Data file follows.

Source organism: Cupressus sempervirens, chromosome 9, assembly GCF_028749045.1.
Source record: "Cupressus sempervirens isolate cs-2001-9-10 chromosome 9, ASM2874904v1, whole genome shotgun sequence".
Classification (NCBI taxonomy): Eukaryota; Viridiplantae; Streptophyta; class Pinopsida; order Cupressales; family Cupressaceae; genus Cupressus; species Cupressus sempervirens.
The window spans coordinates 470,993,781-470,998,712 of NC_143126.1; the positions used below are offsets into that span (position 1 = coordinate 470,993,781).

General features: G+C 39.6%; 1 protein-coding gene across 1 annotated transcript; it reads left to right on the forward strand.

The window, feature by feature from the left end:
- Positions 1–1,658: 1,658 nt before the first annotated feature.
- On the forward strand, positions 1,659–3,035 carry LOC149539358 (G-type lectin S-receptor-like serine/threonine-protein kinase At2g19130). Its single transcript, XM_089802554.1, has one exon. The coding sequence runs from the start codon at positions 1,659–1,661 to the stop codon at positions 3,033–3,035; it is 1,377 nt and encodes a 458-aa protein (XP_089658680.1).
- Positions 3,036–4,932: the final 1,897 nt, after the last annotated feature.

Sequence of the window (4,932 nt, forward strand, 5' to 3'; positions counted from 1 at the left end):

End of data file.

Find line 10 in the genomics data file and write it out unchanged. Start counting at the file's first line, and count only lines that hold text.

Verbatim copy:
Sequence of the window (4,932 nt, forward strand, 5' to 3'; positions counted from 1 at the left end):